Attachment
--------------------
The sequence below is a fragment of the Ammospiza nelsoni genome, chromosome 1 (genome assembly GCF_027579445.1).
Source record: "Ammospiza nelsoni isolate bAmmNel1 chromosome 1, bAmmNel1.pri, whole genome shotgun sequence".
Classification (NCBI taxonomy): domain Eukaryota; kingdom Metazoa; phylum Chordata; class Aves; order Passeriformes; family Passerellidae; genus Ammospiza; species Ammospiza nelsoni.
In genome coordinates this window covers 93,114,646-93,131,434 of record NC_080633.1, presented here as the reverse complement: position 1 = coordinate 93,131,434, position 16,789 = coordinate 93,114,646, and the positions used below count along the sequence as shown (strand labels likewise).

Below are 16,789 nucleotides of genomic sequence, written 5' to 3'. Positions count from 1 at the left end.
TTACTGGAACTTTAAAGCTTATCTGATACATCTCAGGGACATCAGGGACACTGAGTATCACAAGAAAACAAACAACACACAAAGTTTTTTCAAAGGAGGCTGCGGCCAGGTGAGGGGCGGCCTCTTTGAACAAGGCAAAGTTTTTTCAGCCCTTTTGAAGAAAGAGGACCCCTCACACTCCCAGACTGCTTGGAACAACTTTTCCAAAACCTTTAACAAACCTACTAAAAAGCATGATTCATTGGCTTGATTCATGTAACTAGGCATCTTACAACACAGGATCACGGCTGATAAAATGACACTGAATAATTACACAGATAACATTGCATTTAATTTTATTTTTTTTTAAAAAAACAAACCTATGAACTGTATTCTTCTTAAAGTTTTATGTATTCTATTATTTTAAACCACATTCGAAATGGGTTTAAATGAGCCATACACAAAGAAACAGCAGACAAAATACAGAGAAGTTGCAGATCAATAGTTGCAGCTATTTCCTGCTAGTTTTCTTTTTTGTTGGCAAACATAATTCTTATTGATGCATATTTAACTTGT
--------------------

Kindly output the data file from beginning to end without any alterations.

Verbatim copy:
The sequence below is a fragment of the Ammospiza nelsoni genome, chromosome 1 (genome assembly GCF_027579445.1).
Source record: "Ammospiza nelsoni isolate bAmmNel1 chromosome 1, bAmmNel1.pri, whole genome shotgun sequence".
Classification (NCBI taxonomy): domain Eukaryota; kingdom Metazoa; phylum Chordata; class Aves; order Passeriformes; family Passerellidae; genus Ammospiza; species Ammospiza nelsoni.
In genome coordinates this window covers 93,114,646-93,131,434 of record NC_080633.1, presented here as the reverse complement: position 1 = coordinate 93,131,434, position 16,789 = coordinate 93,114,646, and the positions used below count along the sequence as shown (strand labels likewise).

Below are 16,789 nucleotides of genomic sequence, written 5' to 3'. Positions count from 1 at the left end.
TTACTGGAACTTTAAAGCTTATCTGATACATCTCAGGGACATCAGGGACACTGAGTATCACAAGAAAACAAACAACACACAAAGTTTTTTCAAAGGAGGCTGCGGCCAGGTGAGGGGCGGCCTCTTTGAACAAGGCAAAGTTTTTTCAGCCCTTTTGAAGAAAGAGGACCCCTCACACTCCCAGACTGCTTGGAACAACTTTTCCAAAACCTTTAACAAACCTACTAAAAAGCATGATTCATTGGCTTGATTCATGTAACTAGGCATCTTACAACACAGGATCACGGCTGATAAAATGACACTGAATAATTACACAGATAACATTGCATTTAATTTTATTTTTTTTTAAAAAAACAAACCTATGAACTGTATTCTTCTTAAAGTTTTATGTATTCTATTATTTTAAACCACATTCGAAATGGGTTTAAATGAGCCATACACAAAGAAACAGCAGACAAAATACAGAGAAGTTGCAGATCAATAGTTGCAGCTATTTCCTGCTAGTTTTCTTTTTTGTTGGCAAACATAATTCTTATTGATGCATATTTAACTTGT